Yorkie is, and has been since the age of 21, completely paralysed, unable to move or speak. She is ready to pass over, but needs someone to sign a consent form for her. Kelly is an elderly woman who recently lost her husband (he refused to transfer over to San Junipero, believing it be ‘cheating death’). The women meet in the ‘real world’, and they marry – allowing Kelly to give consent for Yorkie to pass over and live in San Junipero permanently. Despite the overwhelmingly sad situation, the episode ends on a happy note – with Kelly and Yorkie ready to start the next phase of their ‘lives’ together in the cloud.
Aside from ‘San Junipero’ featuring an openly gay/bisexual couple who have a HAPPY ENDING (this is a big deal), it’s also a really tight episode. It immerses you completely in what it attempts to you, and is completely believable. We already rely so much on cloud based backup systems already, so why not tackle our fears about the afterlife in the same way?
Shut Up and Dance
It truly is a tough choice between ‘Shut Up and Dance’ and ‘Hated in the Nation’ for my top pick for this season. ‘San Junipero’ is also up there with them, but the first two are so quintessentially Black Mirror that they just clinch the top two spots.
‘Shut Up and Dance’ is a traditional stomach churner episode. It’s up there with ‘The National Anthem’ and ‘White Christmas’ with just how repulsed you feel by the end of the episode. At the characters, at society, at Charlie Brooker and at yourself. It’s magic.
What almost begins as a warning of internet danger, ‘Shut Up and Dance’ throws us into a horrifying scenario when teenager, Kenny (Alex Lawther), is filmed by anonymous hackers whilst masturbating in front of his webcam. The hackers send threatening messages to Kenny, directing him to various locations and teaming him up with Hector (Jerome Flynn) in order to do their bidding. Kenny is terrified, naturally, as the hackers threaten to leak the video to all of his contacts. Kenny and Hector are left at the mercy of their mobile phones, following the hackers instructions – even when it involves a bank robbery.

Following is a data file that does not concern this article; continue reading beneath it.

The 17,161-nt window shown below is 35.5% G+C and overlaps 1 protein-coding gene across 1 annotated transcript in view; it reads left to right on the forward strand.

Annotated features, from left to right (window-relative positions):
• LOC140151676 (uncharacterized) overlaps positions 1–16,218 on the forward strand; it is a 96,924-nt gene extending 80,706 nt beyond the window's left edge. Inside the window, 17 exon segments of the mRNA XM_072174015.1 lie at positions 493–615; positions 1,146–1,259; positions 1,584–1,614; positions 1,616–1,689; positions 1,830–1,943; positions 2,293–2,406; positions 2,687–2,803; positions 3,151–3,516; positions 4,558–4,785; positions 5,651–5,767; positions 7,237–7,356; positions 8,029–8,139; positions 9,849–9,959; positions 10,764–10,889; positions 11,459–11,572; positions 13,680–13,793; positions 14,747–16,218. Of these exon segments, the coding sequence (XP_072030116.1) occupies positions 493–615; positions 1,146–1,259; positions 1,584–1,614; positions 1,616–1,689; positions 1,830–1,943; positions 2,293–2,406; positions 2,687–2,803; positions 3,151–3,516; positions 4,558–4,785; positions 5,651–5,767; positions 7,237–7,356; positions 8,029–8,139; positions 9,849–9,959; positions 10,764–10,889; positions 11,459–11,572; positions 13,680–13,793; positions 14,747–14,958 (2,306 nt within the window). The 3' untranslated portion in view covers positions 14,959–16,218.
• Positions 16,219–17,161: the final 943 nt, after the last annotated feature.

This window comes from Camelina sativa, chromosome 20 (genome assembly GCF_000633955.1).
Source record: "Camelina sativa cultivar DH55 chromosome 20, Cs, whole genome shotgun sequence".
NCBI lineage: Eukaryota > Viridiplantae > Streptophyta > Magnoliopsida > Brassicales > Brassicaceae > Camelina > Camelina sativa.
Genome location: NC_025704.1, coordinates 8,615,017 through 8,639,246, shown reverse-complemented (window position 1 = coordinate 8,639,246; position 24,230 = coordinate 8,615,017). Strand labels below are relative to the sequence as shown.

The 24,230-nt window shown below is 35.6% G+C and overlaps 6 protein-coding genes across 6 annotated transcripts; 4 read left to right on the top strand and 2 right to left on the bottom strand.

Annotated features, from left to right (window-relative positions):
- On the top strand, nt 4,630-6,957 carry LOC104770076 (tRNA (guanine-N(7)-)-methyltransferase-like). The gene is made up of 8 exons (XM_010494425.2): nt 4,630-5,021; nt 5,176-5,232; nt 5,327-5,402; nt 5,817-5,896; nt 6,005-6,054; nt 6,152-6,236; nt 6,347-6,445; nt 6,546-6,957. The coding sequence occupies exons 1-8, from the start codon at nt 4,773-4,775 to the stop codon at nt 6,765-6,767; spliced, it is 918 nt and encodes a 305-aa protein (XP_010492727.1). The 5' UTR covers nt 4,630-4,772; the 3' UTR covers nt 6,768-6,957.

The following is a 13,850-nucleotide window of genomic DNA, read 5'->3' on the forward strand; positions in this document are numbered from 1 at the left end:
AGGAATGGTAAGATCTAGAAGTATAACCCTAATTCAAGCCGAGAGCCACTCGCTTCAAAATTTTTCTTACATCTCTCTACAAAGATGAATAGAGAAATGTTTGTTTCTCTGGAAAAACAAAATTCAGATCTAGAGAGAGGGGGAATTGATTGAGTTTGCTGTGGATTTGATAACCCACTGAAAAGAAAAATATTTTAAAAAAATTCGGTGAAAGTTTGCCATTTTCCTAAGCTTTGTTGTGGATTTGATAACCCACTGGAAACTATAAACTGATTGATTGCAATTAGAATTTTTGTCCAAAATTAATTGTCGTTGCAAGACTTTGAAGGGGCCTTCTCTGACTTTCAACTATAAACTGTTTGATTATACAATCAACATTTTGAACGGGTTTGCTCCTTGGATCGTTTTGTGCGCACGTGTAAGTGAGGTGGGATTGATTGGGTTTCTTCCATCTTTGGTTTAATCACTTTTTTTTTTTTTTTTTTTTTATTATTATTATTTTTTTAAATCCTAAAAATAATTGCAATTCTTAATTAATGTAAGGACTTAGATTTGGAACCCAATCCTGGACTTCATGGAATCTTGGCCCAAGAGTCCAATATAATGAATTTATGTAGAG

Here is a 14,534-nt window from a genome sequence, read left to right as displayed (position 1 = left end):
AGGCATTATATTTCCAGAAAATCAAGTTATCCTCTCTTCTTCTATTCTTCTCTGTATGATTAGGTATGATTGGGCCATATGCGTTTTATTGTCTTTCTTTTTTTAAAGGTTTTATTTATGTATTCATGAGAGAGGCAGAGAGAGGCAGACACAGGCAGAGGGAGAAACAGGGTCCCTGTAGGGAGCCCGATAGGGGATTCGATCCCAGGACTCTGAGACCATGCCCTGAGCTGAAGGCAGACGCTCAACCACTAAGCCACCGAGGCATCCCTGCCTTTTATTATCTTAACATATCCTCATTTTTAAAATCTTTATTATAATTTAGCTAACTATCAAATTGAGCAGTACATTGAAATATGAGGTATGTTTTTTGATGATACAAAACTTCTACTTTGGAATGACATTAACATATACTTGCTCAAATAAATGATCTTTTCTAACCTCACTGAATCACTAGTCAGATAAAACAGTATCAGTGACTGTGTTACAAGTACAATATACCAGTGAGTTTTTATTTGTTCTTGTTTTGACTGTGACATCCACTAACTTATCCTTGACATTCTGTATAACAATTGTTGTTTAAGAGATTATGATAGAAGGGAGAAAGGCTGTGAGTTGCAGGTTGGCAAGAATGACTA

Fast pacing, handheld camera and a natural style really drive the tension in this episode – I almost felt out of breath watching it. We have barely any time to take in what is happening before Kenny is on to the next location – dragged around by his virtual captors. Kenny’s video being leaked is a pretty upsetting idea, and we spend the vast majority of the episode feeling nothing but pity for him and anger at the hackers. How dare they expose him like that? The hackers are the enemy, the faceless void of the internet – where you can make anyone dance like a puppet on a string for your entertainment.
Except, it’s not for entertainment. As Kenny becomes more and more irate, we start to wonder why. Sure, the video is pretty nasty but every teenager masturbates right? It’s an invasion of privacy, but people will be on his side if it comes out. Then, another cyber victim asks Kenny the damning question: ‘how young?’ Suddenly, our worlds are turned upside down. Kenny’s a pedophile.
In a world where we so desperately want everything to be black or white, good or bad, right or wrong – we’ve been thrown down a rabbit hole of grey areas. The hackers are the ‘good guys’ and Kenny is the ‘bad guy’. ‘Shut Up and Dance’ uses the question of justice – who should swing the sword? It’s a fascinating experiment in human nature, and a really well put together episode. It’ll make you want to scrub yourself clean after watching.
Hated in the Nation
The final episode of Black Mirror, ‘Hated in the Nation’, is also the strongest. It’s an hour and a half in length, half an hour longer than any of the other episodes – which gives it a strong advantage.